I have carefully researched your questions and have your answers.
To conduct this research, I first conducted a Google search of the
following terms: "what is fiber distributed data interface"
You may view the results of my search online. The link is
The definition of Fiber Distributed Data Interface (FDDI), according
to bandwidthmarket.com's glossary is "A concept, defined in ANSI
standards, for an optical-fiber-based token-ring network, featuring
(a) dual counter-rotating logical rings, each with a data transmission
capacity of 100 Mb/s, (b) reliable data transfer, (c) active link
monitoring, (d) station management, and (e) survivability features.
Note 1: The four standards are (a) ANSI X3T9.5, containing Physical
Media Dependent (PMD) specifications, (b) ANSI X3T9.5, containing the
Physical (PHY) specifications, (c) ANSI X3.139, containing Media
Access Control (MAC) specifications, and (d) ANSI X39.5, containing
the Station Management (SMT) specifications. Note 2: The data rate of
an FDDI ring may be doubled to 200 Mb/s, with loss of redundancy.
Note 3: FDDI?2, a second-generation FDDI network standard, is under
You may view this definition online. The link is
Next, you requested information about who the designer of FDDI was. To
conduct this research, I searched the following terms: "fiber
distributed data interface"
You may view my search online. The link is
A white paper at Cisco.com stated that FDDI was created by the
American National Standards Institute in the mid-1980s, "At the time,
high-speed engineering workstations were beginning to tax the
bandwidth of existing local-area networks (LANs) based on Ethernet and
This paper goes on to answer your next question regarding how it
works. FDDI uses optical fiber to transmit information. It typically
uses either single-mode or multimode light rays. The muiltimode fibers
allow more than one mode of light to pass through the fibers. And they
pass through at varying angles. This limits bandwidth. If a
single-mode fiber is used, only one light ray may pass through the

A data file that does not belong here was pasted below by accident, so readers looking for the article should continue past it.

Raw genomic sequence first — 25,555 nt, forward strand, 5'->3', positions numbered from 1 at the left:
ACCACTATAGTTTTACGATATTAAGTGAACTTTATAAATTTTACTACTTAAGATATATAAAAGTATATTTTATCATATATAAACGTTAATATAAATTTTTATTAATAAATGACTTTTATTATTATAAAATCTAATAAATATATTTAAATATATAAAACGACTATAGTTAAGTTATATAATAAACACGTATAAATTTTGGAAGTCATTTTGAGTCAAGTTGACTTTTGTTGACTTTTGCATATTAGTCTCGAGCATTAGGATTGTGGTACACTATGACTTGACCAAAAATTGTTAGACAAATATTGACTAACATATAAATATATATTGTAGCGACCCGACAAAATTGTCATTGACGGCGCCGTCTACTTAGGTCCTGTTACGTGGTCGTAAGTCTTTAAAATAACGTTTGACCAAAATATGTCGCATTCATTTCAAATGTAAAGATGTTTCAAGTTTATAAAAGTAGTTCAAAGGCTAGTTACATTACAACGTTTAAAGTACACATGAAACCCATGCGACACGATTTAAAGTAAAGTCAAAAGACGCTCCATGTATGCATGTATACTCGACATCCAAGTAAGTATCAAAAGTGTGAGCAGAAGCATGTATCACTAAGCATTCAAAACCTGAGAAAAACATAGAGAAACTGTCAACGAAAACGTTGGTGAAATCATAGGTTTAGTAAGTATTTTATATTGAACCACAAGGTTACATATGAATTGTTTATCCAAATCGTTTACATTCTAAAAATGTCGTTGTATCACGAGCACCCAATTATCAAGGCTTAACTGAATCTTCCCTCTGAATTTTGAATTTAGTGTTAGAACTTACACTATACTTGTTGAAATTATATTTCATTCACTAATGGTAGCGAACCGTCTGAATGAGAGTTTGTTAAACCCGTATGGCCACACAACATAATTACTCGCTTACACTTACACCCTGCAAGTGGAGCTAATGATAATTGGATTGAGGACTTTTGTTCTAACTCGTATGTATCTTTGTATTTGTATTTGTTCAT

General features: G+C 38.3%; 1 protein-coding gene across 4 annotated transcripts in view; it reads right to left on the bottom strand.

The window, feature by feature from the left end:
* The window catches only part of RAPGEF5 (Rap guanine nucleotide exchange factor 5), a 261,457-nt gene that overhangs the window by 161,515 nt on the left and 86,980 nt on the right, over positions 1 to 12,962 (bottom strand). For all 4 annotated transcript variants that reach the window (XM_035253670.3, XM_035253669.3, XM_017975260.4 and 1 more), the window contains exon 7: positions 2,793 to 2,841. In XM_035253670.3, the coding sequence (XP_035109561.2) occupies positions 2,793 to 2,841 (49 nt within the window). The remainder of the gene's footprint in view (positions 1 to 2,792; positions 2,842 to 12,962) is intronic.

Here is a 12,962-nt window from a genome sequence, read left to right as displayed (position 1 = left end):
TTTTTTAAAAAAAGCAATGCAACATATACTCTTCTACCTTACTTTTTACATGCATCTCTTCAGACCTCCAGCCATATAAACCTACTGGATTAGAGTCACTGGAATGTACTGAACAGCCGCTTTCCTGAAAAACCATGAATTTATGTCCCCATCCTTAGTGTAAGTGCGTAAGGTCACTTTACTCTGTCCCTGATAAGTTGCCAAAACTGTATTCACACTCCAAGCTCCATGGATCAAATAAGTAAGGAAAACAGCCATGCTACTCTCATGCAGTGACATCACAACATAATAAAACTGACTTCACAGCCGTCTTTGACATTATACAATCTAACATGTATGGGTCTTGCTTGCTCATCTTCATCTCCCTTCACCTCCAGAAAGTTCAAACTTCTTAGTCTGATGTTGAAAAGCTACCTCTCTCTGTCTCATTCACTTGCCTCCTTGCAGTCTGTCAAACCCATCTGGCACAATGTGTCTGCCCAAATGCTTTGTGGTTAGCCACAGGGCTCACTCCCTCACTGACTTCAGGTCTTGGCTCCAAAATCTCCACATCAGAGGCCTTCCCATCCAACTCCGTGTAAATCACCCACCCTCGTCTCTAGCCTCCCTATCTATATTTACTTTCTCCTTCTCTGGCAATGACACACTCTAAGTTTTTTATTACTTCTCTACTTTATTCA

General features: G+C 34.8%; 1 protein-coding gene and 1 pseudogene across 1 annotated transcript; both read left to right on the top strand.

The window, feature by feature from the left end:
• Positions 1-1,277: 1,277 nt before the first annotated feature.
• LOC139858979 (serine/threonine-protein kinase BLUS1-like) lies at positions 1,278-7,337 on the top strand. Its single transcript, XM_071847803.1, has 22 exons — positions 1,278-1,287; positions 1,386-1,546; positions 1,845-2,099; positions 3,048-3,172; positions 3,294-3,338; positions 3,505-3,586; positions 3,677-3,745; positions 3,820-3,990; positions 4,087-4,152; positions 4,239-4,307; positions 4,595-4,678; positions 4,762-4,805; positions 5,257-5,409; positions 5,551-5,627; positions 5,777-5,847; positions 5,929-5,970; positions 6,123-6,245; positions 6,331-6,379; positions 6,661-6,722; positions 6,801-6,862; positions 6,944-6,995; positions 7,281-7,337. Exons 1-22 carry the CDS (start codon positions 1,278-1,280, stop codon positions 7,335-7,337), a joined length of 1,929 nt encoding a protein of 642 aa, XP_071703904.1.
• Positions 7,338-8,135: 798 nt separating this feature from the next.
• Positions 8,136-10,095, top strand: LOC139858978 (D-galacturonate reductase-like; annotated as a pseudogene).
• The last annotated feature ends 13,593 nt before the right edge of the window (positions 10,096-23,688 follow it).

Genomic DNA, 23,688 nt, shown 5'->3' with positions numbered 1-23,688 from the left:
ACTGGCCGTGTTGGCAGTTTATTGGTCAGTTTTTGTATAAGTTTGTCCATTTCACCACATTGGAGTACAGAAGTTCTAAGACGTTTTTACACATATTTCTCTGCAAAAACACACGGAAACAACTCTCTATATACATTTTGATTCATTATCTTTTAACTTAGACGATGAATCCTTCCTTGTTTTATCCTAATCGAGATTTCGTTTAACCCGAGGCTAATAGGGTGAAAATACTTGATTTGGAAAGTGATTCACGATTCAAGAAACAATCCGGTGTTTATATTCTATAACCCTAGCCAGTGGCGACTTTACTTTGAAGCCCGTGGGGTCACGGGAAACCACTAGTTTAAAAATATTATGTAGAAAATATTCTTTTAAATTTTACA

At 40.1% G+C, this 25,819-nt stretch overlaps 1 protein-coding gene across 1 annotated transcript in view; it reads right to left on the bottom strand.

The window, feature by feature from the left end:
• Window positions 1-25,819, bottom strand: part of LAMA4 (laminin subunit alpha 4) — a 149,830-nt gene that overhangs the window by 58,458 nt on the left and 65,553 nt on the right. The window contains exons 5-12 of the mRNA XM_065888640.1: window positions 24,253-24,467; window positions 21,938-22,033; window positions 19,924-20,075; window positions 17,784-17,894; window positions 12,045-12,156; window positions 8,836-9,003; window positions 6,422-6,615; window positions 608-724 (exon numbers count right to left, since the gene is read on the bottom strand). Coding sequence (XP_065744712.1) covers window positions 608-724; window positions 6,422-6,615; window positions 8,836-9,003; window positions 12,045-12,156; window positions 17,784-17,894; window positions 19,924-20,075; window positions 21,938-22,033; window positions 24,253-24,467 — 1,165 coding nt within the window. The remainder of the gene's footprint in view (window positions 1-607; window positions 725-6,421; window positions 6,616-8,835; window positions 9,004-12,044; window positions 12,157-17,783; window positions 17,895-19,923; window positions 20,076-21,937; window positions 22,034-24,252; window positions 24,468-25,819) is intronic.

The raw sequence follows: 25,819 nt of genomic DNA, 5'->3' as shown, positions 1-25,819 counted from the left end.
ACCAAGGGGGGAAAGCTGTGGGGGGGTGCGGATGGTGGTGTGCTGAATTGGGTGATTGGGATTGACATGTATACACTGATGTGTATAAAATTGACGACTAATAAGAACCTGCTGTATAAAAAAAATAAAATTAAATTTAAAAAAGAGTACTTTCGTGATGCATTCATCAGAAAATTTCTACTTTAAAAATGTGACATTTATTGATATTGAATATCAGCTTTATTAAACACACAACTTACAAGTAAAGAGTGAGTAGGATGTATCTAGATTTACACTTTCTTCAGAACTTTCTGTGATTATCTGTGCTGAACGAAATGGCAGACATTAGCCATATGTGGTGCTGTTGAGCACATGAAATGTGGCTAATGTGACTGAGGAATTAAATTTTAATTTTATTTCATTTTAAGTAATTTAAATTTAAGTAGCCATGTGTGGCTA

fiber. Single-mode fibers have advantages in that they are able to
provide a higher performance connectivity and can share information
over a longer distance.
You can read more information about the answers to these two questions
from the same white paper online. The link is
Your final question is regarding the advantages and disadvantages to FDDI.
The advantages to FDDI are:
FDDI supports real-time allocation of network bandwidth. This allows
you to use a wide array of different types of traffic.
FDDI has a dual ring that is fault-tolerant. The benefit here is that
if a station on the ring fails or if the cable becomes damaged, the
dual ring is automaticaly doubled back onto itself into a single ring.
You may view an example of this on Figure 7-4 of the following site:
The FDDI compensates for wiring failures. The stations wrap within
themselves when the wiring fails. You may view a chart regarding this
process online at the same link
Optical bypass switches are used that can help prevent ring
segmentation. The faild stations are eliminated from the ring. See
Figure 7-6. http://220.127.116.11/search?q=cache:aTAXVmmYTgMJ:noc.pacific.net.sg/memberservices/pdf/Fibre%2520Distributed%2520Data%2520Interface.pdf+%22fiber+distributed+data+interface%22&hl=en&ie=UTF-8
The disadvantages to FDDI are:
There's a potential for multiple ring failures. As the network grows,
this possibility grows larger and larger. The paper discussed above
also stated, "When two ring failuresoccur, the ring will be wrapped in
both cases, effectively segmenting the ring into two separate
ringsthat cannot communicate with each other. Subsequent failures
cause additional ring segmentation."
The use of fiber optic cables are expensive. This has kept many
companies from deploying FDDI in a widespread manner. Instead, they've
been using copper wire and the similar method of CDDI.
I hope this helps. If you need any further information or any
clarification, please don't hesitate to click the "clarify" button.